#JRTDD has been indexed in Sciencegate

Dear colleagues,

One more indexing for today of #JRTDD into Sciencegate.

he aim of Sciencegate is to make scientific literature from the open access segment available free of charge on the internet. Sciencegate is an initiative of the company Novalogix AG.

In order to achieve this goal, scientific data from over 4,000 universities and open access journals are collected, categorised and refined in the Sciencegate internal database, which currently contains over 120 million data records relating to scientific articles. This places Sciencegate in the premier league of scientific document archiving and collecting within the framework of the OA Initiative. Newly published articles from all over the world are recorded and made available within just 24 hours via Sciencegate as a daily updated single point of entry for science and research.

In addition to the publicly accessible web platform www.sciencegate.ch, which currently holds over 1.8 million articles categorised by scientific discipline, Sciencegate also offers universities, scientific institutes, publishers and private enterprises the opportunity to integrate collections of articles from their chosen specialist fields and data sources into their own information platforms cost-effectively within just a few days.

Should you wish to provide feedback or have any suggestions for improvement or questions regarding data integration, or require support with the creation of your information platform, please feel free to contact us at any time.

Source: http://www.sciencegate.ch/

JRTDD Editor-in-chief

#JRTDD has been indexed into TDNet

Dear readers,

We want to inform you that JRTDD has been updated into TDNet knowledgebase from Israel.

TDNet’s Library Portal is a modern library-specific content management system (CMS) that’s easy for librarians to create, manage and control for maximum IT independence and customization flexibility. Librarians enjoy the freedom of the feature-rich, plug-and-play interface and readily available TDNet vendor support for customizing the library portal to specific workflow, branding, delivery and content page layout needs.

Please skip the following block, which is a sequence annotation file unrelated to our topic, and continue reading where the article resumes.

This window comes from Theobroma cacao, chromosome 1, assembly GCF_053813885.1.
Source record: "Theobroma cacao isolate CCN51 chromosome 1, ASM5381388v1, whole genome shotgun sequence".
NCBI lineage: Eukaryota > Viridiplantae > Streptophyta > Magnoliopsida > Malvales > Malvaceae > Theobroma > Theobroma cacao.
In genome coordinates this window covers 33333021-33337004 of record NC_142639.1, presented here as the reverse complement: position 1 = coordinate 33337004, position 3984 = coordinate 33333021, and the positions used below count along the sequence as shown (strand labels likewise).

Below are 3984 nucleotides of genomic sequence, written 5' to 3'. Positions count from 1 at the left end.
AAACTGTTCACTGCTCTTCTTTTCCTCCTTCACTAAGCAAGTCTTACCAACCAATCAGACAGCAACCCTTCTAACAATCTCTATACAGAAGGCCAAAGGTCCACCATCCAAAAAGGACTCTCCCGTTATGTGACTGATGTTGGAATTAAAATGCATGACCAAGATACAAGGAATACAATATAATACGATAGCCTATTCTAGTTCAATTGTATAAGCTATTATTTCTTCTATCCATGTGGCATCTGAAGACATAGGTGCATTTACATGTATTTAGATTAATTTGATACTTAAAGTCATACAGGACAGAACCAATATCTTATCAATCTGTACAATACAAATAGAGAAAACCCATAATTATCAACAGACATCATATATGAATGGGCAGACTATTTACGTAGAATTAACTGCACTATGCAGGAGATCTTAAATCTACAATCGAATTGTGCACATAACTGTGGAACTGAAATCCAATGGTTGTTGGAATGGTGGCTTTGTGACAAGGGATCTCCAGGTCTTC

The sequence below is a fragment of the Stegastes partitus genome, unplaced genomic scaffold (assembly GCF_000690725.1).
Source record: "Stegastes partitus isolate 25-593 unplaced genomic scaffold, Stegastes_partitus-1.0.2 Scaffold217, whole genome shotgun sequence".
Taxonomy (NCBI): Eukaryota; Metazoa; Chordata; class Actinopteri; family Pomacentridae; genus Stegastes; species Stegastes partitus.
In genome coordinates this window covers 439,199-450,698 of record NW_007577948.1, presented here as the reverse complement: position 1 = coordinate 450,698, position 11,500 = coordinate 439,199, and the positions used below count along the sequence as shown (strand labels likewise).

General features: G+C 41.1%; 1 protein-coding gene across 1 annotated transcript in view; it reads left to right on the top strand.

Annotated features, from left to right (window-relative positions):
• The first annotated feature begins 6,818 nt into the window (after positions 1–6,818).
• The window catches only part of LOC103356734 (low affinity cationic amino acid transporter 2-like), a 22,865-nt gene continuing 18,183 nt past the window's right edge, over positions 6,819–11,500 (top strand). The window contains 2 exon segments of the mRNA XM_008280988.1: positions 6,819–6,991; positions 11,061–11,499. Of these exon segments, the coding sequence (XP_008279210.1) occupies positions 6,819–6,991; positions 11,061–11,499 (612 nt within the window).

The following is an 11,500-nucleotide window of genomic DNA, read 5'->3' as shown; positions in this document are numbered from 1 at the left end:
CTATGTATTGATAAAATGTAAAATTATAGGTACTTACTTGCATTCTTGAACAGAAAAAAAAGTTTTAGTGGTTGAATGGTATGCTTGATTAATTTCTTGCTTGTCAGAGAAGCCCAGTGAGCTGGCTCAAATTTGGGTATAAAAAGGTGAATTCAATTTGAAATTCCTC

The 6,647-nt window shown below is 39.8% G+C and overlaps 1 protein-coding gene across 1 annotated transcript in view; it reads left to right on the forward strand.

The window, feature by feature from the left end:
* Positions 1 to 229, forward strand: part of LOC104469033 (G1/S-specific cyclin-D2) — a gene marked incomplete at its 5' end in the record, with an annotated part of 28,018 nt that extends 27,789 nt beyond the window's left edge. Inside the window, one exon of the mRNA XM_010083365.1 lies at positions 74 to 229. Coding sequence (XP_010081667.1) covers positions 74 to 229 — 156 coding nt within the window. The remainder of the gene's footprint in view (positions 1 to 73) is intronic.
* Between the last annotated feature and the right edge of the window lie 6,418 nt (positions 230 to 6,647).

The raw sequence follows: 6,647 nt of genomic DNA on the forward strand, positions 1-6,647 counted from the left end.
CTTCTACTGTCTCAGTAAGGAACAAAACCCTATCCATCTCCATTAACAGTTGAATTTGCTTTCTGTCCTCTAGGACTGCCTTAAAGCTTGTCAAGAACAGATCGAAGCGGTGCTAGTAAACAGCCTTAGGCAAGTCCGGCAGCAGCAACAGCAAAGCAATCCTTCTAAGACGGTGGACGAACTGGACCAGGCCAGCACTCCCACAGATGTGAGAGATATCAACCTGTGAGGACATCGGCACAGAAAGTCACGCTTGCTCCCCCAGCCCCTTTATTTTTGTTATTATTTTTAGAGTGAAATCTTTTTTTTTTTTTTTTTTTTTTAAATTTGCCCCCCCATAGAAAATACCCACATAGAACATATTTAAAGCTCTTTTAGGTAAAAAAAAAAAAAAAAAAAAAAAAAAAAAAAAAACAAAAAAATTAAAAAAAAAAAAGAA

Source: https://www.tdnet.io

JRTDD Editor-in-chief

#JRTDD has been indexed in Finish database

Dear colleagues,

Today we have another one indexing into Finish data base JUFO Portal.

What is JUFO portal?

The JUFO Portal brings the information services of Publication Forum together in one place.

In the Portal, you can:

  • perform searches
  • create your own journal lists
  • suggest new publication channels
  • propose a higher or lower level for a publication channel
  • suggest a correction to the metadata of a publication channel

Cheers,

JRTDD Editor-in-Chief

#JRTDD has been indexed into EuroPub

Dear readers,

We are glad to announce you that our #JRTDD has been indexed into EuroPub database on May 11th 2019. Its indexing is growing up from day to day.

What is EuroPub?

EuroPub is a comprehensive, multipurpose database covering scholarly literature, with indexed records from active, authoritative journals, and indexes articles from journals all over the world. The result is an exhaustive database that assists research in every field. Easy access to a vast database at one place, reduces searching and data reviewing time considerably and helps authors in preparing new articles to a great extent. EuroPub aims at increasing the visibility of open access scholarly journals, thereby promoting their increased usage and impact.

Cheers,

JRTDD Editor-in-chief

JRTDD indexed into CORE

Dear readers,

I want to inform you that our jouinral JRTDD is already indexed into CORE.

“CORE has supported the Open Access Button in connecting researchers and the public with the research they need. CORE facilitates access to the results of millions of research papers, a crucial function in the Open Access movement:”.

Joe Mcarthur and David Carroll, Founders of the Open Access Button
JRTDD Editor-in-chief

#JRTDD indexed into Crossref

Dear readers,

I want to inform you that you can find #JRTDD articles into Crossref.

What is Crossref?

Crossref makes research outputs easy to find, cite, link, and assess.

They are a not-for-profit membership organization that exists to make scholarly communications better. They rally the community; tag and share metadata; run an open infrastructure; play with technology; and make tools and services—all to help put scholarly content in context.

It’s as simple—and as complicated—as that.

JRTDD Editor-in-Chief

 

JRTDD into repository SocArXiv

Dear readers and colleagues,

I want to inform you that all JRTDD articles can be found in SocArXiv repository.

What is SocArXiv?

SocArXiv, open archive of the social sciences, provides a free, non-profit, open access platform for social scientists to upload working papers, preprints, and published papers, with the option to link data and code. SocArXiv is dedicated to opening up social science, to reach more people more effectively, to improve research, and build the future of scholarly communication.

JRTDD Editor-in-chief

XML in Science Publishing

XML and the Elsevier DTD family